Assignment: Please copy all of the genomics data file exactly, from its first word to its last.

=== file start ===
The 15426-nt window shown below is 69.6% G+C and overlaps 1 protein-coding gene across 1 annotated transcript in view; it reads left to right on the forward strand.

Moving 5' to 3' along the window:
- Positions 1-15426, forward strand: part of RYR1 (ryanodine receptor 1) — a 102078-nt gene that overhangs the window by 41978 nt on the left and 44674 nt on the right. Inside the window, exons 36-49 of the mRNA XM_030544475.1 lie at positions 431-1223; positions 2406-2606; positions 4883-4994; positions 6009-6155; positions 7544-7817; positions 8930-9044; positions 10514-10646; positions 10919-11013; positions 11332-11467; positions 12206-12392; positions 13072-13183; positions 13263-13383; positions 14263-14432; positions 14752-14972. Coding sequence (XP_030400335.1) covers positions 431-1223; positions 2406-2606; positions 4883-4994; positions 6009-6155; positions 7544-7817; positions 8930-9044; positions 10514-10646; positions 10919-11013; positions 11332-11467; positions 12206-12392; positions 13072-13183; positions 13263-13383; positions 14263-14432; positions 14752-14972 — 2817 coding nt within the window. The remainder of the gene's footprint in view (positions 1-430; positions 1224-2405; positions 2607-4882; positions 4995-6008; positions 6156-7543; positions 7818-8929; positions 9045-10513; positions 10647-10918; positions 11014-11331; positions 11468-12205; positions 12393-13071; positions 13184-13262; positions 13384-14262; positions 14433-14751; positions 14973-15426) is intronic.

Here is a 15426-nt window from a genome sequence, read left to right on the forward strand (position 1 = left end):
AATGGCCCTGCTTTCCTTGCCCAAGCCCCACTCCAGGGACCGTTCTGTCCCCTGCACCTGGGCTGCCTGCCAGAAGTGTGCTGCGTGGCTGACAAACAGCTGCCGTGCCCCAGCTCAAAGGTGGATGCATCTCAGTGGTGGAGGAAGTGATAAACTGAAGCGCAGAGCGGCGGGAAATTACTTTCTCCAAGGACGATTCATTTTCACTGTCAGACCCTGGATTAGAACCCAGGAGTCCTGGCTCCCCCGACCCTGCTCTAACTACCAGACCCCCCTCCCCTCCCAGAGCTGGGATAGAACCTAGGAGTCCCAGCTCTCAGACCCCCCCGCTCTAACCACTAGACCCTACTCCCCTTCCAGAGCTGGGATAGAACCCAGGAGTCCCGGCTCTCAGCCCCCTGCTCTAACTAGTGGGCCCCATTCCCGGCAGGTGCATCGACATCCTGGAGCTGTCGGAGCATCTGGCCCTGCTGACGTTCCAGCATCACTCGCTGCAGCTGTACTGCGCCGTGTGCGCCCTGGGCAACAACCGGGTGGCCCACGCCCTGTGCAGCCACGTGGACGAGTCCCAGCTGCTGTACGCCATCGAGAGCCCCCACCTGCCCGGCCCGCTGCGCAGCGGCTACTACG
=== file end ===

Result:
The 15426-nt window shown below is 69.6% G+C and overlaps 1 protein-coding gene across 1 annotated transcript in view; it reads left to right on the forward strand.

Moving 5' to 3' along the window:
- Positions 1-15426, forward strand: part of RYR1 (ryanodine receptor 1) — a 102078-nt gene that overhangs the window by 41978 nt on the left and 44674 nt on the right. Inside the window, exons 36-49 of the mRNA XM_030544475.1 lie at positions 431-1223; positions 2406-2606; positions 4883-4994; positions 6009-6155; positions 7544-7817; positions 8930-9044; positions 10514-10646; positions 10919-11013; positions 11332-11467; positions 12206-12392; positions 13072-13183; positions 13263-13383; positions 14263-14432; positions 14752-14972. Coding sequence (XP_030400335.1) covers positions 431-1223; positions 2406-2606; positions 4883-4994; positions 6009-6155; positions 7544-7817; positions 8930-9044; positions 10514-10646; positions 10919-11013; positions 11332-11467; positions 12206-12392; positions 13072-13183; positions 13263-13383; positions 14263-14432; positions 14752-14972 — 2817 coding nt within the window. The remainder of the gene's footprint in view (positions 1-430; positions 1224-2405; positions 2607-4882; positions 4995-6008; positions 6156-7543; positions 7818-8929; positions 9045-10513; positions 10647-10918; positions 11014-11331; positions 11468-12205; positions 12393-13071; positions 13184-13262; positions 13384-14262; positions 14433-14751; positions 14973-15426) is intronic.

Here is a 15426-nt window from a genome sequence, read left to right on the forward strand (position 1 = left end):
AATGGCCCTGCTTTCCTTGCCCAAGCCCCACTCCAGGGACCGTTCTGTCCCCTGCACCTGGGCTGCCTGCCAGAAGTGTGCTGCGTGGCTGACAAACAGCTGCCGTGCCCCAGCTCAAAGGTGGATGCATCTCAGTGGTGGAGGAAGTGATAAACTGAAGCGCAGAGCGGCGGGAAATTACTTTCTCCAAGGACGATTCATTTTCACTGTCAGACCCTGGATTAGAACCCAGGAGTCCTGGCTCCCCCGACCCTGCTCTAACTACCAGACCCCCCTCCCCTCCCAGAGCTGGGATAGAACCTAGGAGTCCCAGCTCTCAGACCCCCCCGCTCTAACCACTAGACCCTACTCCCCTTCCAGAGCTGGGATAGAACCCAGGAGTCCCGGCTCTCAGCCCCCTGCTCTAACTAGTGGGCCCCATTCCCGGCAGGTGCATCGACATCCTGGAGCTGTCGGAGCATCTGGCCCTGCTGACGTTCCAGCATCACTCGCTGCAGCTGTACTGCGCCGTGTGCGCCCTGGGCAACAACCGGGTGGCCCACGCCCTGTGCAGCCACGTGGACGAGTCCCAGCTGCTGTACGCCATCGAGAGCCCCCACCTGCCCGGCCCGCTGCGCAGCGGCTACTACG